"Ah! indeed, and is that the red-hot patriot?—well, I must say I have often regretted he should have gone to such extremes in one or two instances, although I ever admired his general character for firmness, manly intrepidity, and disinterested conduct."

"You are right, Bob, perfectly right; but you know, 'to err is human, to forgive divine,' and however he may err, he does so from principle. In his private character, as father, husband, friend, and polished gentleman, he has very few equals—no superior.

"He is a branch of one of the most ancient families in the kingdom, and can trace his ancestors without interruption, from the days of William the Conqueror. His political career has been eventful, and perhaps has cost him more, both in pocket and person, than any Member of Parliament now existing. He took his seat in the House of Commons at an early age, and first rendered himself popular by his strenuous opposition to a bill purporting to regulate the publication of newspapers.

"The next object of his determined reprehension, was the Cold-Bath-Fields Prison, and the treatment of the unfortunates therein confined. The uniformly bold and energetic language made use of by the honourable Baronet upon that occasion, breathed the true spirit of British liberty. He reprobated the unconstitutional measure of erecting what he termed a Bastile in the very heart of a free country, as one that could neither have its foundation in national policy, nor eventually be productive of private good. He remarked that prisons, at which private punishments, cruel as they were illegal, were exercised, at the mercy of an unprincipled gaoler—cells in which human beings were exposed to the horrors of heart-sickening solitude, and depressed in spirit by their restriction to a scanty and exclusive allowance of bread and water, were not only incompatible with the spirit of the constitution, but were likely to prove injurious to the spirit of the 23~~people of this happy country; for as Goldsmith admirably remarks,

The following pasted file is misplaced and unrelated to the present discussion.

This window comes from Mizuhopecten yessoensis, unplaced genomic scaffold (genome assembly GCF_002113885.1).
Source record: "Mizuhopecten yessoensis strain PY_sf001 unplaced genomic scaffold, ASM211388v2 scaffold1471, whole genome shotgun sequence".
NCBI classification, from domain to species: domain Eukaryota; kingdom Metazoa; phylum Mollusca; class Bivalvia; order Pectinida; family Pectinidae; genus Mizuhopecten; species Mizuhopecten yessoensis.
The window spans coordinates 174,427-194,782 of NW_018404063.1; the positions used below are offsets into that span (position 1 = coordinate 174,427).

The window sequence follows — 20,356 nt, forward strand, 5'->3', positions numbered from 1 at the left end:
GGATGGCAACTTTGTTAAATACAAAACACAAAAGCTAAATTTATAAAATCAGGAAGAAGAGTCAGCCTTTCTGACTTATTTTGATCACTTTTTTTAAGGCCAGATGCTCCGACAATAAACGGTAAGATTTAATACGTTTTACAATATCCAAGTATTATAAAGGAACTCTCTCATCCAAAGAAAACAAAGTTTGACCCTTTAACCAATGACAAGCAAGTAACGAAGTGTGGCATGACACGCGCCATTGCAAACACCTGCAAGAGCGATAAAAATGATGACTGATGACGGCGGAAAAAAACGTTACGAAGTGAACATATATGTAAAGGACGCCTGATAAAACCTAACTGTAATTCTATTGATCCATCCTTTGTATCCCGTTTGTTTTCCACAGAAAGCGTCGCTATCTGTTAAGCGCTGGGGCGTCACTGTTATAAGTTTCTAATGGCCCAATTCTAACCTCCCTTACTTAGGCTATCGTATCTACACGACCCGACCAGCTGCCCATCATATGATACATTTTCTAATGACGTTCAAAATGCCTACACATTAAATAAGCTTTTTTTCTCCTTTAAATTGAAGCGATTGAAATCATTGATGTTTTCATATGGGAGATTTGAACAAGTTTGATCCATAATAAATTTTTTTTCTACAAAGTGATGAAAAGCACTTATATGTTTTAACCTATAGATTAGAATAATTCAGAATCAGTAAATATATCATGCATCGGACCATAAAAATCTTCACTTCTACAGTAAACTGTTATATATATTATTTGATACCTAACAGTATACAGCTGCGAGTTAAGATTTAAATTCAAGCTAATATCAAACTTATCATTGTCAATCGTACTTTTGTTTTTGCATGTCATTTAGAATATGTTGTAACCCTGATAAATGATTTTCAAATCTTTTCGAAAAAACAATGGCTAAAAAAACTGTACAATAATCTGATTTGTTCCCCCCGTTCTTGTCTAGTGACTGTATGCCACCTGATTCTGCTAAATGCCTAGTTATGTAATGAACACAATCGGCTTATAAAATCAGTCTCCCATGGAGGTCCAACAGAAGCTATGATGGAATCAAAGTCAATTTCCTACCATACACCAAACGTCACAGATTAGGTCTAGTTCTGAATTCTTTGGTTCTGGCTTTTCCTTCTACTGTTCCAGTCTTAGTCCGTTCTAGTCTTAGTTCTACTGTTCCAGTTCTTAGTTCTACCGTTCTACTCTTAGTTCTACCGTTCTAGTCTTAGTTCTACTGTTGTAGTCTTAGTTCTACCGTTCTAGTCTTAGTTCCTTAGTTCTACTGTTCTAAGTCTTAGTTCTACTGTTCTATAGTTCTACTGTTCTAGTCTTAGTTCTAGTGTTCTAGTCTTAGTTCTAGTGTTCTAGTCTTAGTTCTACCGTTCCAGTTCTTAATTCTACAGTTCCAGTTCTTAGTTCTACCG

"Princes and Lords may nourish or may fade, A breath can make them as a breath hath made, But a bold peasantry their country's pride, When once destroyed can never be supplied."

"And if this be not tyranny" continued the philanthropic orator, "it is impossible to define the term. I promise you here that I will persevere to the last in unmasking this wanton abuse of justice and humanity." His invincible fortitude in favour of the people, has rendered him a distinguished favourite among them: and though by some he is termed a visionary, an enthusiast, and a tool of party, his adherence to the rights of the subject, and his perseverance to uphold the principles of the constitution, are deserving the admiration of every Englishman; and although his fortune is princely, and has been at his command ever since an early age, he has never had his name registered among the fashionable gamesters at the clubs in St. James's-street, Newmarket, or elsewhere. He labours in the vineyard of utility rather than in the more luxuriant garden of folly; and, according to general conception, may emphatically be called an honest man. "But come," said Tom, "it is time for us to move homeward—the company are drawing off I see, we must shape our course towards Piccadilly."

They dashed through the Park, not however without being saluted by many of his fashionable friends, who rejoiced to see that the Honourable Tom Dashall was again to be numbered among the votaries of Real Life in London; while the young squire, whose visionary orbs appeared to be in perpetual motion, dazzled with the splendid equipages of the moving panorama, was absorbed in reflections somewhat similar to the following:

"No spot on earth to me is half so fair As Hyde-Park Corner, or St. James's Square; And Happiness has surely fix'd her seat In Palace Yard, Pall Mall, or Downing Street: Are hills, and dales, and valleys half so gay As bright St. James's on a levee day? What fierce ecstatic transports fire my soul, To hear the drivers swear, the coaches roll; The Courtier's compliment, the Ladies' clack, The satins rustle, and the whalebone crack!"


"Together let us beat this ample field Try what the open, what the covert yield: The latent tracts, the giddy heights explore Of all who blindly creep, or sightless soar; Eye nature's walks, shoot folly as it flies, And catch the manners living as they rise."